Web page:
Official ceremonies on or around November 11 take place at civic sites around the GTA. Also known locally as Armistice Day, the date was the official end of World War One in 1918 at “the 11th hour of the 11th day of the 11th month.” It was supposed to be “the war to end all wars.” Alas, it was not.
In Toronto, Remembrance Day is “a day to honour the men and women who served and continue to serve our country in military operations both at war and at peace.” It is celebrated in schools as a day of peace.
Stores and veterans have already started selling red poppies as a sign of remembrance and as a money-raiser for veterans and their families. A few people are making and wearing white poppies which symbolize the belief that there are better ways to resolve conflicts than wars and killing human beings.
The major City of Toronto Remembrance ceremony is at Old City Hall, Bay and Queen Streets. Official events are also at East York Civic Centre, Etobicoke Civic Centre, North York Civic Centre, York Civic Centre, and Scarborough Civic Centre. Most ceremonies start between 10:15 & 10:45am. https://web.toronto.ca/city-government/awards-tributes/tributes/toronto-remembers-the-wars/
Other Remembrance Day activities are on:
November 11. Queen’s Park (https://www.ontario.ca/page/remembrance-day). You can watch this one on-line if you wish;
November 11. Strachan Avenue Military Cemetery on Garrison Common, west of Fort York. http://www.fortyork.ca/news-a-events/events/427-remembrance-day-commemoration-2017.html;
November 11. Toronto Zoo: http://www.torontozoo.com/Events/?pg=remembrance&dt=2017-11-11#evt;
November 10. Yes, November 10. 10:15-11am. Annual Service of Remembrance. Soldiers Tower,
7 Hart House Circle, University of Toronto – St. George Campus. ttps://alumni.utoronto.ca/alumni-networks/shared-interests/soldiers-tower/service-of-remembrance.
During the solemn ceremonies on November 10 and 11, there is usually the laying of wreaths and poppies on cenotaphs, trumpets playing “Taps”, bagpipe music, traditional Christian hymns, the recitation of John McCrae’s poem In Flanders Field, and military parades.
We mentioned the November 5 Ukrainian-Canadian event in a previous blog. Other events include concerts, dramatic readings, and lectures. Among these are:
Concert of Remembrance. Yorkminster Park Baptist Church, 1585 Yonge St. two blocks north of St. Clair Avenue. November 11. 7:30pm. Admission free; donations welcome. https://sites.google.com/site/9sparrowsarts/home/a-concert-of-remembrance—2017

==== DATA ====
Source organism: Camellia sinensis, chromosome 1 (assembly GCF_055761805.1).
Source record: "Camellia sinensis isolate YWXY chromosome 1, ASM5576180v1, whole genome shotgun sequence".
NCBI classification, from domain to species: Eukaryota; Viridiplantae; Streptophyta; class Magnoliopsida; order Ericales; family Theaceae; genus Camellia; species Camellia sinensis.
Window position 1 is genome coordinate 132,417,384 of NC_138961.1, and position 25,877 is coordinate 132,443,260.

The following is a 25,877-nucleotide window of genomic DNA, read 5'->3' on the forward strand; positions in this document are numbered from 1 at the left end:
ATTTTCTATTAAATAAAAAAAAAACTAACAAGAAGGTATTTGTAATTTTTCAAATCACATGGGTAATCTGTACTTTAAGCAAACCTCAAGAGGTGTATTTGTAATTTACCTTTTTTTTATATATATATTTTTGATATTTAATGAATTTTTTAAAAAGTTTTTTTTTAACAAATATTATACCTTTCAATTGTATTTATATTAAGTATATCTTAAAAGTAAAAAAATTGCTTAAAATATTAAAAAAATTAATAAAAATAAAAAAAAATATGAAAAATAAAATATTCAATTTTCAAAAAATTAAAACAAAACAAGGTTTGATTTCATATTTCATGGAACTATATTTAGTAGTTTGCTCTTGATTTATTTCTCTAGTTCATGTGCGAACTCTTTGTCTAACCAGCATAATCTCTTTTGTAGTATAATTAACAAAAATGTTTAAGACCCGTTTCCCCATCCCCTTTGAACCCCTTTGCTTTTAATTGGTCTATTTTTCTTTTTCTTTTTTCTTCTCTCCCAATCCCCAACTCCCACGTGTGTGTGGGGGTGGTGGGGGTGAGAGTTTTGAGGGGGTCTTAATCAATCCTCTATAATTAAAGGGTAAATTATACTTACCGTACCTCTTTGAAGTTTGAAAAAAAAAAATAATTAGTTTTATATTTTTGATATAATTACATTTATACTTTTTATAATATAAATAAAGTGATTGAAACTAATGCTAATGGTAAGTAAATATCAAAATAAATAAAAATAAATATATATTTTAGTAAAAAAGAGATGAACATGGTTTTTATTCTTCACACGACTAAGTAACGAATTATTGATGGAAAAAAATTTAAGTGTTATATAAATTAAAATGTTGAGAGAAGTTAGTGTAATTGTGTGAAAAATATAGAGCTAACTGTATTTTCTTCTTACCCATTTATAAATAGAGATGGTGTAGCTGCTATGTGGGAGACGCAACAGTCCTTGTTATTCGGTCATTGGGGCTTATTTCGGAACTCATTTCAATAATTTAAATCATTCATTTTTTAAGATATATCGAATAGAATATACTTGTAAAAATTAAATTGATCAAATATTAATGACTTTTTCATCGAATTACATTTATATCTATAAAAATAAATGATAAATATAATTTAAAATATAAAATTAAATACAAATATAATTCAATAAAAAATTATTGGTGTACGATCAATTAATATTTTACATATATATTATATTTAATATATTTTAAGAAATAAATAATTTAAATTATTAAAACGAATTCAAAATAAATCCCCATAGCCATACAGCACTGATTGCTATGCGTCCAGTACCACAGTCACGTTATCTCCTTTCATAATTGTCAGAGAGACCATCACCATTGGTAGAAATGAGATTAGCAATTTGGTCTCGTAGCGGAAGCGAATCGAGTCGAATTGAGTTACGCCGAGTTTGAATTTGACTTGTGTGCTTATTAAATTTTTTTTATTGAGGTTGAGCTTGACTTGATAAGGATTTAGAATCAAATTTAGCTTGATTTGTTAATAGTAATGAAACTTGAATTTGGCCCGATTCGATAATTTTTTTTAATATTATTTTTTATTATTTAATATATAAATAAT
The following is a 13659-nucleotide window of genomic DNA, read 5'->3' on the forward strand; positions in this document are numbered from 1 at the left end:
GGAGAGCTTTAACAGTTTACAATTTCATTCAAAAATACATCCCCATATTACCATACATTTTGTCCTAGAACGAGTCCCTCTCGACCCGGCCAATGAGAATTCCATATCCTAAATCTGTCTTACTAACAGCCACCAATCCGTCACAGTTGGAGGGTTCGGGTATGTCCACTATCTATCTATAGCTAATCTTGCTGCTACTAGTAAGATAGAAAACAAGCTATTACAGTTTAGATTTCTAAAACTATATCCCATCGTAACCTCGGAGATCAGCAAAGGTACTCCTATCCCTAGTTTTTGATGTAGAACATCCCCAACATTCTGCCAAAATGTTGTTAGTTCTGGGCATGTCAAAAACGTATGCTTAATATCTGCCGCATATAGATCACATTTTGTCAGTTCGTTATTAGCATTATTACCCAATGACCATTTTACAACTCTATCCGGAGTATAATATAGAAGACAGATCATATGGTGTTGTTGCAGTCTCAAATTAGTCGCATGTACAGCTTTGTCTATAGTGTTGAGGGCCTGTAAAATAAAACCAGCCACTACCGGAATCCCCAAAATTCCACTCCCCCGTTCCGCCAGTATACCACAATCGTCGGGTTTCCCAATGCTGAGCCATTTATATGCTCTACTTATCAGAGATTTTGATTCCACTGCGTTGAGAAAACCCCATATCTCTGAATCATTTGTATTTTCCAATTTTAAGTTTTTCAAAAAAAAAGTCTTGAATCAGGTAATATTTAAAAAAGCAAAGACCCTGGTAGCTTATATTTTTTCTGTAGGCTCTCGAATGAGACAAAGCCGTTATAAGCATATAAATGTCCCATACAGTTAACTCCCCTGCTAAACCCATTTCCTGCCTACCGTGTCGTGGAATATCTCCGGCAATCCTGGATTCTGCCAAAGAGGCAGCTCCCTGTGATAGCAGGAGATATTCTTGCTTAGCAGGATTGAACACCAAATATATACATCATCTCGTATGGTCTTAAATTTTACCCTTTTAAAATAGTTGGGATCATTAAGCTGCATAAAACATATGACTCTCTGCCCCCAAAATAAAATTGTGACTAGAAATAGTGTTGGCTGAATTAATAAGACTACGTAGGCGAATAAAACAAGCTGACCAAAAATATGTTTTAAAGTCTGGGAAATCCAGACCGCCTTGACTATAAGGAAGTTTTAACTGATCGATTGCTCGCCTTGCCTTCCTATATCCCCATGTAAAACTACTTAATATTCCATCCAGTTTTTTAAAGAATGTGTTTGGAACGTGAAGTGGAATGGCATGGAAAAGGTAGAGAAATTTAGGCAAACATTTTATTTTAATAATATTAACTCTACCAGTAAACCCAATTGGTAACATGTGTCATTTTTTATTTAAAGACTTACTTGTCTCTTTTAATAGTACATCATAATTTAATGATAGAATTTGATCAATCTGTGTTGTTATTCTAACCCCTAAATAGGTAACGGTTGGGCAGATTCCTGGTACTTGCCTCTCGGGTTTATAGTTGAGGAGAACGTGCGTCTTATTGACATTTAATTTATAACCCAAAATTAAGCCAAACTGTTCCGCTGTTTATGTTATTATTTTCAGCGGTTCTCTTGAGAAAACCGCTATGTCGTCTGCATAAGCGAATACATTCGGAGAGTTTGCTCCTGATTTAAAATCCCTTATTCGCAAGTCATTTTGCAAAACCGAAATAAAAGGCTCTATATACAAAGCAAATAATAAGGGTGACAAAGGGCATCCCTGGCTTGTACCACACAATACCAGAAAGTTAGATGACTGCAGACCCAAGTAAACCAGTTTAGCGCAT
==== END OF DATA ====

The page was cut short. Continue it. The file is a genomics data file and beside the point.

The Songs of Those Who Healed. Canadian television, film and stage actor R.H. Thomson recounts the words of First World War nurses, doctors, mothers and wives through dramatic readings and song. November 13. 7pm. Free. Bram & Bluma Appel Salon, Reference Library, 789 Yonge Street. Please register. https://www.eventbrite.ca/e/the-songs-of-those-who-healed-tickets-36560564633
Interfaith Concert of Remembrance. November 12. 7:30-9:30pm. Pay what you can; suggested donation $10. Beth Tzedec Sanctuary, 1700 Bathurst Street. 416-781-3511.Sponsors: Beth Tzedec Congregation, Christ Church Deer Park, Grace Church-on-the-Hill and Timothy Eaton Memorial Church. Image and more information from: https://www.beth-tzedec.org/page/families/a/display/s/1/hm/1/hc/1/item/interfaith-remembrance-day-concert
Double Threat. November 9. 1:30-3pm. $5. Historical lecture commemorating Remembrance Day and the 72nd anniversary of the end of World War Two pays tribute to the 17,000 Jewish Canadians who defeated the Nazis during the dark years of the last Great War. This program will include a special performance by the Miles Nadal JCC’s Daytime Choir. Miles Nadal Jewish Community Centre, 750 Spadina Avenue. http://mnjcc.org/browse-by-age/active-55/thursday-drop-in/906-double-threat-canadian-jews-the-military-and-world-war-ii
Human Flow. Documentary film playing from now to November 9, and possibly longer. 6:15 and 8:15pm. $10-$14. TIFF Bell Lightbox, 350 King Street West. Trailer at: http://www.tiff.net/films/human-flow/.
This artistic and powerful 140-minute 2017 film directed by Chinese dissident artist Ai Weiwei calls for an end to the increasing number of people displaced by wars, famine and climate since the end of WWI. They are estimated to be 65 million.
After amazing images of the migration and destruction of human habitats, the film which was filmed in 23 countries in one year ends with a warning about people who have grown up in refugee camps or communities with no hope of a personal future.
Humans have to learn to get along with each other.